United States District Court, S.D. Indiana, Indianapolis Division
L. Pryor United States Magistrate Judge
matter comes before the Court on Plaintiff's Motion for
Leave to File Third Amended Complaint and Memorandum of Law
in Support (Dkt. 61). For the reasons set forth below, this
Court, having fully reviewed the matter, hereby
GRANTS IN PART and DENIES IN
PART said Motion.
initiated this action against Defendants Ocwen Loan Servicing
LLC, Manley Deas Kochalski, LLC, and Bank of New York Mellon
for allegedly violating numerous federal statutes including
the Real Estate Settlement Procedures Act, Truth in Lending
Act, Fair Debt Collection Practices Act, Telephone Consumer
Protection Act, Fair Credit Reporting Act, and other state
law claims. On July 16, 2019, the Plaintiff filed this motion
for leave to file a third amended complaint. The parties'
Case Management Plan set a deadline of June 7, 2019 for
amending pleadings. [Dkt. 41]. In the proposed amended
complaint, the Plaintiff is seeking to add “several
mistakenly omitted allegations regarding the fourth Notice of
Error letter sent by Freeman to Ocwen” and “to
correct the ordering of the Exhibits attached to the Second
Amended Complaint. [Dkt. 61].
response, the Defendants do not object to the Plaintiff
correcting the ordering of the exhibits attached to the
Second Amended Complaint. Accordingly, the Court
GRANTS Plaintiff's request for leave to
correct the ordering of Exhibits attached to the Second
Defendants oppose, however, Plaintiff's request for leave
to allow her to add new allegations to the proposed Third
Amended Complaint almost a year and a half after the case was
filed, and a month after the deadline for amendments has
passed. The Court will now consider this argument.
Rule 15 of the Federal Rules of Civil Procedure governs
amendments of pleadings, noting that courts “should
freely give leave when justice so requires.”
Fed.R.Civ.P. 15(a)(2). This Rule, however, is somewhat
restricted when a scheduling order has been entered.
Alioto v. Town of Libson, 651 F.3d 715, 719 (7th
amend a pleading after the scheduling order deadline, the
heightened good cause standard of Rule 16 is applied before
considering whether the requirements of Rule 15(a)(2) are
met. Alioto, 651 f.3d at 719 (citing Federal Rule of
Civil Procedure 16(b)(4)). Rule 16's good cause standard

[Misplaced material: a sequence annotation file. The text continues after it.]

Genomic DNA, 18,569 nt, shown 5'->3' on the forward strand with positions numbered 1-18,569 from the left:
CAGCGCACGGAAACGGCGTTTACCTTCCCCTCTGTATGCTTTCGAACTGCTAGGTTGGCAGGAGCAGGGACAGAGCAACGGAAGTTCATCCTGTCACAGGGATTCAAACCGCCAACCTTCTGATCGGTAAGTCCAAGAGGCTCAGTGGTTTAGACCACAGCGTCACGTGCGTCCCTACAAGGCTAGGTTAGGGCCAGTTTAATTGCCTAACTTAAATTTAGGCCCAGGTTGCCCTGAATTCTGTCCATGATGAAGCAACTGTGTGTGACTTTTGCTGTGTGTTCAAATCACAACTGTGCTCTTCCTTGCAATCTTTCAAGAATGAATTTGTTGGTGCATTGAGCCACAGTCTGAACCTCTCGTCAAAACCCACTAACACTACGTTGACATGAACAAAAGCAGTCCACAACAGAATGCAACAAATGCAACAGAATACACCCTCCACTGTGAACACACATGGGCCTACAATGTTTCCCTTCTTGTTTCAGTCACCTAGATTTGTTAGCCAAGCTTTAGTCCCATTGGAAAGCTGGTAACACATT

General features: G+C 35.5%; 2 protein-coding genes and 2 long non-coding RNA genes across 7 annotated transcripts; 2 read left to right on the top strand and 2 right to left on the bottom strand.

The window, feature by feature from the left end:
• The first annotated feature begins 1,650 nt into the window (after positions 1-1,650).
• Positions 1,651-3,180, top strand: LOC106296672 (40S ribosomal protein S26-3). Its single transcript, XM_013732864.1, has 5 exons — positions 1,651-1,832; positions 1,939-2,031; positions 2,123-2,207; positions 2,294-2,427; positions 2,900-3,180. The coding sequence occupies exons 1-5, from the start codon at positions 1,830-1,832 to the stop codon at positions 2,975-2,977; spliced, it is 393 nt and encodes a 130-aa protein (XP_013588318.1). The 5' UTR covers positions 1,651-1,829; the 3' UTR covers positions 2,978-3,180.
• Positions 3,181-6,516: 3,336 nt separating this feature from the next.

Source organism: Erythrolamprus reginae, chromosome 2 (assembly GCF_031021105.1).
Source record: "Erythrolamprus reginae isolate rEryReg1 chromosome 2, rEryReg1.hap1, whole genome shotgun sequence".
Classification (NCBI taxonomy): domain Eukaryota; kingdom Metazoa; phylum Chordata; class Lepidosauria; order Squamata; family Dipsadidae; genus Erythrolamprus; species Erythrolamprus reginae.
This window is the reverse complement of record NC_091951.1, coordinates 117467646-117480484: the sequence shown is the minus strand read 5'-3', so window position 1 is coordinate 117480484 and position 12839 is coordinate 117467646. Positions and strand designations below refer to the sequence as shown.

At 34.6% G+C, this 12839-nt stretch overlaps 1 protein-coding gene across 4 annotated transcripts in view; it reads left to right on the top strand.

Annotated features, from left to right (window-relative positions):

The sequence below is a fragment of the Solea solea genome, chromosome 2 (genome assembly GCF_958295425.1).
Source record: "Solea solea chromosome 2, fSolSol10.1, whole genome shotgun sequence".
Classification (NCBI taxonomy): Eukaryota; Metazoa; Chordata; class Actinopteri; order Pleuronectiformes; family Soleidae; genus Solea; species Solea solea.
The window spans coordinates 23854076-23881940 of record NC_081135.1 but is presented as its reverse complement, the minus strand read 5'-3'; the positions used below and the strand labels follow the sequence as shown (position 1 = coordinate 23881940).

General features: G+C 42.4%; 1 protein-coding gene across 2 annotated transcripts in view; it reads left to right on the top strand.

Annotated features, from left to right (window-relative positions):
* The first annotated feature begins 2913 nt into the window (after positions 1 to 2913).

primarily considers the diligence of the party seeking the
amendment to determine whether good cause has been
established. Trustmark Ins. Co. v. General & Cologne
Life Re of Am., 424 F.3d 542, 553 (7th Cir. 2005).
Plaintiff's motion for leave was filed approximately one
month after the deadline set forth in the Scheduling Order.
[Dkt. 61]. The Plaintiff filed her original complaint on
December 6, 2018. Since then, Plaintiff has filed two motions
to amend, both of which were unopposed and granted by the
Court. Plaintiff's First Amended Complaint was filed
March 14, 2019. [Dkt. 24]. Plaintiff's second motion for
leave to file an amended complaint was filed on June 7, 2019,
which was the deadline for filing amended pleadings. [Dkt.
53]. Plaintiff's present motion for leave to amend her
complaint was filed a little over a month later, on July 16,
2019. [Dkt. 61].
maintains there is no justifying reason pursuant to Rule 15
of the Federal Rules of Civil Procedure to deny her motion
for leave. Plaintiff maintains that the Defendants would not
be unduly prejudiced, and justice would be served by this
amendment. Rule 15, however, is not the starting point for
considering this motion. Prior to considering the standard
set forth in Rule 15, the Plaintiff must satisfy the
heightened good cause standard of Rule 16, and demonstrate
her diligence in seeking the amendment.
Defendants maintain that the Plaintiff is unable to meet this
burden, and the proposed amendment is instead the product of
undue delay, bad faith, and dilatory motive. Specifically,
the Defendants argue that the Plaintiff has failed to
demonstrate any reasonable justification for modifying the
Court's Scheduling Order to permit this motion for leave
to amend to add allegations regarding Plaintiff's fourth
Notice of Error Letter (“NOE No. 4”).
mailed her NOE No.4 to Defendants on January 11, 2019. [Dkt.
71]. The Defendants responded to the NOE No. 4 on March 21,
2019, approximately two and one-half months before the
deadline to amend. Plaintiff filed her motion to file a
Second Amended Complaint on the deadline, but did not include
any allegations related to the NOE No. 4. The Plaintiff's
briefing is void of any arguments that demonstrate due
diligence to file this amendment before June 7, 2019, the
deadline set forth in the Case Management Plan. [Dkt. ...